Vauve Press published a limited edition, 2nd Place, of Sandy Nicholson's project on people and team who place second in competitions.
Magenta Foundation picked it up and published it in 2008 (2nd: The Face of Defeat). Second place captures contestants and competitors following the announcement that they have not won first prize. This gently ironic and at times humorous work explores the moments after personal hopes have been dashed. The project is about expectation and failure in the world of modern competitions. Loss and disappointment are the norm for a majority of competitors, even if the discrepancy between first and second place is minute.
Australian-Canadian photographer Sandy Nicholson photographed all subjects moments after athletes or competitors had stepped down from the podium or immediately following announcement of their standings.
"Nicholson gives the viewer a front row seat to the intensity of the match and the subsequent pride, disappointment, anger, and disbelief of the runner-ups, taking their photographs immediately after their losses. Their emotions are nearly tangible, with sweat dripping off of brows, fingers blistered, eyes dark-circled, and fake smiles plastered to the almost-winner's face.
The 2nd place portraits range from hilarious to humiliating to heartbreaking. Each is accompanied by the loser's own words, inspiring a sense of empathy from the loser in all of us." — Hilary Moss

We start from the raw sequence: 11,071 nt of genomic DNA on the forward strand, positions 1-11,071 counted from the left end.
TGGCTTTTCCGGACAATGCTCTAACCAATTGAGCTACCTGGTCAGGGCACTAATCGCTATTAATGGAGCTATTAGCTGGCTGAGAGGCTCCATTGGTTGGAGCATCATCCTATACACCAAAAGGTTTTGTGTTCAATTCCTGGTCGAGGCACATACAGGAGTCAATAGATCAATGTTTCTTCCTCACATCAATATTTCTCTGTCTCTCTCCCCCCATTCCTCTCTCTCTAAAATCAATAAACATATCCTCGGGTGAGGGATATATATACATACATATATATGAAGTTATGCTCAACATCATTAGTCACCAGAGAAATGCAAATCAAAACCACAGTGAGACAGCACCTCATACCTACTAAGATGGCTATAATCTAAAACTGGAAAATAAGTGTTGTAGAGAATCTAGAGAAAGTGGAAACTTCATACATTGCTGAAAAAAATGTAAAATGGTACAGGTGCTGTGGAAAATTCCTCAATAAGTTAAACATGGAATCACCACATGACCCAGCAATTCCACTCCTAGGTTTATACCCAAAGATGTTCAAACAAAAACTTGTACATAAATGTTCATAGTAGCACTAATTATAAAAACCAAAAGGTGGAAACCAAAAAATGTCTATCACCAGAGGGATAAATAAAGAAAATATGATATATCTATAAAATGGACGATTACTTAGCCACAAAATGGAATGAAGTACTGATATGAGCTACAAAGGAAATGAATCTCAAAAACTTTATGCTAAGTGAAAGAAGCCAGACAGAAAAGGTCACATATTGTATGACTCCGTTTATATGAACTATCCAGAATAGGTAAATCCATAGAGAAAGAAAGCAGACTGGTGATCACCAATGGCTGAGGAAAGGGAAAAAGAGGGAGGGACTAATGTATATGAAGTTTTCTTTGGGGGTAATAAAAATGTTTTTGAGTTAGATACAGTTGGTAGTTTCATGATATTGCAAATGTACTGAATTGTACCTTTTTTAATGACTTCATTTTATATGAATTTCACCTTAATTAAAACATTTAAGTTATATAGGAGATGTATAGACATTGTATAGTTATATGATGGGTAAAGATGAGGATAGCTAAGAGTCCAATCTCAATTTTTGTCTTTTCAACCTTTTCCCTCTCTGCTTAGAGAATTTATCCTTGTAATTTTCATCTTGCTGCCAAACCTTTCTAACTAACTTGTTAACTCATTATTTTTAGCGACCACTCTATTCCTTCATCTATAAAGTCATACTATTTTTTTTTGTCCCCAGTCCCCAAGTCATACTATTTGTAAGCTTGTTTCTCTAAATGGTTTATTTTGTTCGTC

"An ode to everybody who hasn’t pulled it out in the end. Photos that were just shot after someone took second place." - featured on Noorderlicht, a many-faceted and international platform, originally only for documentary photography, but now for any photographer who has a good story to tell.
Few years ago, Applied Arts Magazine invited me to judge their annual design competition. In this trip to Toronto, I surveyed hundreds of pieces: posters, brand identities, packaging, books, and so on. Among the seemingly endless parade of entries there was one book that grabbed my attention, not precisely because of the design itself—although it was nicely done—but for the content instead. 2nd: The Face of Defeat, Photographs by Sandy Nicholson captures images of contestants soon after being awarded in their chosen fields. The images capture the entire gamut that conveys the anguish of almost winning; sadness, hopefulness, disappointment, surprise, anger, you name it. - Alfalfa Studio NYC
Australian Photographers "Growing up in Australia, Sandy collected lizards and snakes. He dreamed of becoming a herpetologist and having his own reptile park. Sandy turned to photography instead, he found photographs easier to store and look after than snakes. Sandy’s large-scale photographic survey work mirrors the process that biologists follow, collecting many sample of the same subject over a long period of time."
Irma is the story of the living, and the dying, of a remarkable woman, Irma Kalmet. Throughout her idyllic childhood in Estonia, her career as a teacher on the Russian border, her escape to refugee camps in Germany, and her life as a new Canadian, she shows again and again, an incredible independence. In the last years of Irma's life, she valiantly struggles with multiple sclerosis, while reliving her colourful past as told to her dear friend.
Design: Janet New
“I hope Irma reaches a wide audience.” - June Callwood, journalist, Order of Canada